Prior to my workout, I started my day with McCann’s Steel Rolled Oats and Hemp Pro Fiber. The combo was “okay”, I’m just not 100% sold on the baby poo food green color. Truvia didn’t mask the color, nor did it mask the dry of the hemp (this is obviously going to be a work in progress).

After my workout I had Cheerios, ½ cup of Trader Joe’s Vanilla Soy Milk, Chia & Hemp seeds.

Later I had pretzels (#failure), a cup of coffee (brewed, not bough), and I think something else – for the life of me I cannot remember what….

Dinner Ingredients

Dinner Ingredients

For dinner I made lentils & split peas with curried TVP & NoOodles (side note: Quest’s Pastabilities are MUCH better). I weighed out a serving each of the lentils & split peas on the food scale, then boiled them with some garlic powder and cracked pepper. Once those were about finished, I cooked up the TVP according to the directions and added my own homemade curry powder. The color was perfect. Lastly, I added a package of NoOodles. I did not cook those to the package directions, rather added them to the curried TVP. They have to stay in the pan until they’re no longer white, but translucent. Then I topped it with some of the lentils & split peas. Kind of looked like I added vegetables. On the side, fire roasted diced tomatoes (another note: make your own. The canned ones are incredibly tart and taste like aluminum).

When I finished cooking I realized I accidentally made a vegan dish (yay me! Sorta…I still like cow).

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My day kind of ended up like this:

Morning:
575 Cals
75 Carbs
23 Fat
27 Fiber
30 Protein

Pretzel Fail:
200 Calories
46 Carbs
0 Fat
2 Fiber
4 Protein

Dinner:
165 Cals
29 Carbs
0 Fat
11 Fiber
13 Protein

Overall:
940 Cals
150 Carb
23 Fat
40 Fiber (which brings Carbs to 110)
47 Protein

Did I do it? Not exactly. My protein intake is typically over 100. My caloric intake should be somewhere between 1,200 and 1,500. So, I’ll have an Isopure shake to top out the day.

It is possible. If you’re a grab & go person, might be a bit more difficult. But it’s totally possible, and if you’re a meal planner – this is a great option.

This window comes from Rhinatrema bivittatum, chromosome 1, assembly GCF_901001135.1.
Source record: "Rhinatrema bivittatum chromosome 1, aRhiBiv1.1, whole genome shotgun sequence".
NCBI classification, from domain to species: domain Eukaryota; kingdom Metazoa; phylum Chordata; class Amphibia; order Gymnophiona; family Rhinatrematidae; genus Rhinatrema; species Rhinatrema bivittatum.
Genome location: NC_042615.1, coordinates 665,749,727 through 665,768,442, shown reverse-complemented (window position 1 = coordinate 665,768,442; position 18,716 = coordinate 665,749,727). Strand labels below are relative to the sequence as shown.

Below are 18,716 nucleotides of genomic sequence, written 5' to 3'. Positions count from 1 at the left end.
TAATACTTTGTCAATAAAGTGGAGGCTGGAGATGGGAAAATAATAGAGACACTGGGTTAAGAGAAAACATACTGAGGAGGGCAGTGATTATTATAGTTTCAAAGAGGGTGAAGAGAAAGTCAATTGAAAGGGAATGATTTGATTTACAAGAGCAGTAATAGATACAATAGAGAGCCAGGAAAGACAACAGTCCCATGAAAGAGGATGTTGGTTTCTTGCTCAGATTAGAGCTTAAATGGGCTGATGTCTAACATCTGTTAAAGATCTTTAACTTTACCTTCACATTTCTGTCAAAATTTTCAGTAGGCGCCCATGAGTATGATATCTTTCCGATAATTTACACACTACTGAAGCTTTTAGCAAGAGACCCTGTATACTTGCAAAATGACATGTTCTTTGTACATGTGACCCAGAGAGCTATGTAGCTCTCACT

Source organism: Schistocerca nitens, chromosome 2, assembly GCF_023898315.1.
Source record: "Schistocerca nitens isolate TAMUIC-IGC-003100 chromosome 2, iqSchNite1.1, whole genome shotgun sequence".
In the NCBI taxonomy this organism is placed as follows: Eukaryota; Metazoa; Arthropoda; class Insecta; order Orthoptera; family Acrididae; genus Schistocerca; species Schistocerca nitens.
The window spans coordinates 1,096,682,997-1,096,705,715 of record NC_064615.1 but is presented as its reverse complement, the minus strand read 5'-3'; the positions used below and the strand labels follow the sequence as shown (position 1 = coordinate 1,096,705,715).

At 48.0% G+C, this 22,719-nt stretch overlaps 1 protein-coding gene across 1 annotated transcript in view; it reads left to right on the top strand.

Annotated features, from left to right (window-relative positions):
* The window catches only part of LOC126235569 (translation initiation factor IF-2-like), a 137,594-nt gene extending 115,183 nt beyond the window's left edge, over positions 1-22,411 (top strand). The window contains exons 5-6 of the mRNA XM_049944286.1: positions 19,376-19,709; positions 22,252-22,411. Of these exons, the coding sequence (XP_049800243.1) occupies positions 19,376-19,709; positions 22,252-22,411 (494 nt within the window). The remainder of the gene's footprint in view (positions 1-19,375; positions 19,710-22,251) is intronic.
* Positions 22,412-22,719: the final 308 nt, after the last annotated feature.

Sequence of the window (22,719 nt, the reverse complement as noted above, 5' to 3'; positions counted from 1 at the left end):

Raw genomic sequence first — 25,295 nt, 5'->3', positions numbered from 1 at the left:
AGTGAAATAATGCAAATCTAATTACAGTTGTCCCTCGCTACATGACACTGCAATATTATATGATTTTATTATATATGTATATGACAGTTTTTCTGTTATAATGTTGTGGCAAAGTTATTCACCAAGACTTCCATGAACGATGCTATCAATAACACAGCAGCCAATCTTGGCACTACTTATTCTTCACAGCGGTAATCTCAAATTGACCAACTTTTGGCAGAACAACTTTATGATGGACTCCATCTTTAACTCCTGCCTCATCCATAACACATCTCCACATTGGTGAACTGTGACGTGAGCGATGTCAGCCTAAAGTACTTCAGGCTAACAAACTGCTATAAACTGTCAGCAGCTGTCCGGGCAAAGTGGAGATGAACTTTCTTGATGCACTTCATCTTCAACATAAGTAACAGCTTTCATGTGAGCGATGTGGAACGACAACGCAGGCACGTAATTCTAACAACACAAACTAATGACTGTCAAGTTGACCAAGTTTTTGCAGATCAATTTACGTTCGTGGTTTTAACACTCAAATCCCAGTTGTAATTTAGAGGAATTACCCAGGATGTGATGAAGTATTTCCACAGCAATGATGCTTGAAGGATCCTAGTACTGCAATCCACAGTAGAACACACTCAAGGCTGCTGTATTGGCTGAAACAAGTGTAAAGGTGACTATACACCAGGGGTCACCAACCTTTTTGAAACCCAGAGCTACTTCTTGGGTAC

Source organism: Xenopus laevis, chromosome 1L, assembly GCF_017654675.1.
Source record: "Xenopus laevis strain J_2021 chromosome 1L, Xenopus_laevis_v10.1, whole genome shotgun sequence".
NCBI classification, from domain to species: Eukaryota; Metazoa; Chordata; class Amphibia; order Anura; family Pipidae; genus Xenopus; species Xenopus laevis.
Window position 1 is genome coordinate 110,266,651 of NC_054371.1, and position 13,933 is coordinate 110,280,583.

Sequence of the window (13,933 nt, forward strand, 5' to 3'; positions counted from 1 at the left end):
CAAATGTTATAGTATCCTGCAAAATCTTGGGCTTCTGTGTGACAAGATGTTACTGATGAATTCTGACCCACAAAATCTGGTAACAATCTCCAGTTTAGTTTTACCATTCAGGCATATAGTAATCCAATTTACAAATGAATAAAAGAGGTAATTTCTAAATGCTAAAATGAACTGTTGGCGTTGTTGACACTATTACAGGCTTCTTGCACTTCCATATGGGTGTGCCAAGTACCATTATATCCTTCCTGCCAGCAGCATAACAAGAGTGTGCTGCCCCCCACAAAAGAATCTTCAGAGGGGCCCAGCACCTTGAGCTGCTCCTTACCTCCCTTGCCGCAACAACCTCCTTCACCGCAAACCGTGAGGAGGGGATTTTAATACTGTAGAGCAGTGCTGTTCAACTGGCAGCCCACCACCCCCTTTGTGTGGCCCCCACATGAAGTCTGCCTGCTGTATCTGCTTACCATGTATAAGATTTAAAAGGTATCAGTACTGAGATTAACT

If you have any healthy protein intake suggestions, shoot me a note at spdiaries@gmail.com.

shoeIf you’ve been doing “all the right things” with eating well and exercise and your scale has been hysterically laughing at you for an extended period of time in a refusal to budge, don’t freak out. It’s a stall (otherwise referred to as a “plateau”), and quite normal in weight loss – and of course they’ll happen if you’ve wandered off your regiment into the land of “um…maybe….well…YES! CUPCAKES!”.

Speaking of Cupcakes
Have a day where you cheat a little. It’ll make you feel better emotionally and push aside some funky psychological thoughts. Also, healthy doesn’t mean food prison. By all means, eat healthy and every now and then grab a cupcake.

Drink It, Lick It, Eat It, Log It!
I know, preachin’ to the choir. Logging your foods tells you where you very well might be off nutritionally (i.e. you might have one healthy day and six cheat days, ahem!). It also keeps things visual, otherwise you’ll be grazing and picking all day long. Log everything for a week and see what you learn about yourself. You might be surprised.

Shake Up the Workouts
If you’re doing the same routine all week long, it’s time to make a switch. Hit the stair climber, try the treadmill, do the elliptical, try a few thousand meters on the row machine. You can do group fitness classes: Zumba, Spin, Kick Boxing, Outdoor Boot Camp, CrossFit.  If you are working out a lot and not seeing results, do the opposite. Take a rest day or two.

Changing things up will prevent boredom, keep your body on its toes, and will help you make your health journey a success!!

Studies show our current pace with work and family life does affect our health on a variety of levels. When you feel stressed, cortisol (a stress hormone) is released into your body. It creates an imbalance which can accelerate aging, promote weight gain, interrupt sleep, and create a large amount of other health issues: high blood pressure, body pain, anxiety, etc.

Exercise is a GREAT way to relieve stress, it de-clutters the brain (kind of hard to think about the next ten items on your to-do list when you’re holding a dumbbell over your head). If you’re pressed for time, and you’re stress level is out the door, try incorporating a few quick moves throughout your day to de-clutter the brain and improve your health. Not meant to be a replacement for a regular exercise routine, the suggestions below at least will help you get through the day little less stressed and help you not to chew someone’s arm off. 🙂

Start-Schedule breaks throughout the day. Take a brisk 10 minute walk outside.
-Purpose to make lunch a physical activity.
-Use the stairway at the office instead of the elevator.
-Wake up 5 minutes early and do some stretches, jumping jacks, squats.
-Walk, run, bike to where you have to go versus drive.
-For families, consider making dinner or a weekend meal picnic style at a park.
-Walk together instead of parking in front of the TV or the game station.
-Read a book.